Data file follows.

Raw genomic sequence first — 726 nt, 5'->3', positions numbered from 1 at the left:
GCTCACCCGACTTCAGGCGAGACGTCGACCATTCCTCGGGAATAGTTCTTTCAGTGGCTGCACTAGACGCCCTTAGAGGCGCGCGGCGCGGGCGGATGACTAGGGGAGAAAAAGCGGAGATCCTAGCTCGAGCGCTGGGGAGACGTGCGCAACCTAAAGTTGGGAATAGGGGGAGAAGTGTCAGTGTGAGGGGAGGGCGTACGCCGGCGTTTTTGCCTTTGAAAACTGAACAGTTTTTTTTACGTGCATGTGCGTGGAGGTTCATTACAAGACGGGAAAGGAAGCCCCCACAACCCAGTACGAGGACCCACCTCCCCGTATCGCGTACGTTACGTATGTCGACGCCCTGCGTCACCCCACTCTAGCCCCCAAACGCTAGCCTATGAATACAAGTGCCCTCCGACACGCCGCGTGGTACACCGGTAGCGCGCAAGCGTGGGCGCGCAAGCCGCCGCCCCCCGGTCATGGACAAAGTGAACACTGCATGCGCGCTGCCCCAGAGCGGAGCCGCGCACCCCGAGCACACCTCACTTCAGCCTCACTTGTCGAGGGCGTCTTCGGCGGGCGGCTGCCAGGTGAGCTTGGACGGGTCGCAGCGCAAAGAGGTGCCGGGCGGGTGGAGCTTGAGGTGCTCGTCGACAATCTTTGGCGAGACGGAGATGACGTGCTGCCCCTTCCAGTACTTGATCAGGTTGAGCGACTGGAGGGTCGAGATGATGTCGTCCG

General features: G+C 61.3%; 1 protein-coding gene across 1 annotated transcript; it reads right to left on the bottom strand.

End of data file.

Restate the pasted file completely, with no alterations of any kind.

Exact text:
Raw genomic sequence first — 726 nt, 5'->3', positions numbered from 1 at the left:
GCTCACCCGACTTCAGGCGAGACGTCGACCATTCCTCGGGAATAGTTCTTTCAGTGGCTGCACTAGACGCCCTTAGAGGCGCGCGGCGCGGGCGGATGACTAGGGGAGAAAAAGCGGAGATCCTAGCTCGAGCGCTGGGGAGACGTGCGCAACCTAAAGTTGGGAATAGGGGGAGAAGTGTCAGTGTGAGGGGAGGGCGTACGCCGGCGTTTTTGCCTTTGAAAACTGAACAGTTTTTTTTACGTGCATGTGCGTGGAGGTTCATTACAAGACGGGAAAGGAAGCCCCCACAACCCAGTACGAGGACCCACCTCCCCGTATCGCGTACGTTACGTATGTCGACGCCCTGCGTCACCCCACTCTAGCCCCCAAACGCTAGCCTATGAATACAAGTGCCCTCCGACACGCCGCGTGGTACACCGGTAGCGCGCAAGCGTGGGCGCGCAAGCCGCCGCCCCCCGGTCATGGACAAAGTGAACACTGCATGCGCGCTGCCCCAGAGCGGAGCCGCGCACCCCGAGCACACCTCACTTCAGCCTCACTTGTCGAGGGCGTCTTCGGCGGGCGGCTGCCAGGTGAGCTTGGACGGGTCGCAGCGCAAAGAGGTGCCGGGCGGGTGGAGCTTGAGGTGCTCGTCGACAATCTTTGGCGAGACGGAGATGACGTGCTGCCCCTTCCAGTACTTGATCAGGTTGAGCGACTGGAGGGTCGAGATGATGTCGTCCG

General features: G+C 61.3%; 1 protein-coding gene across 1 annotated transcript; it reads right to left on the bottom strand.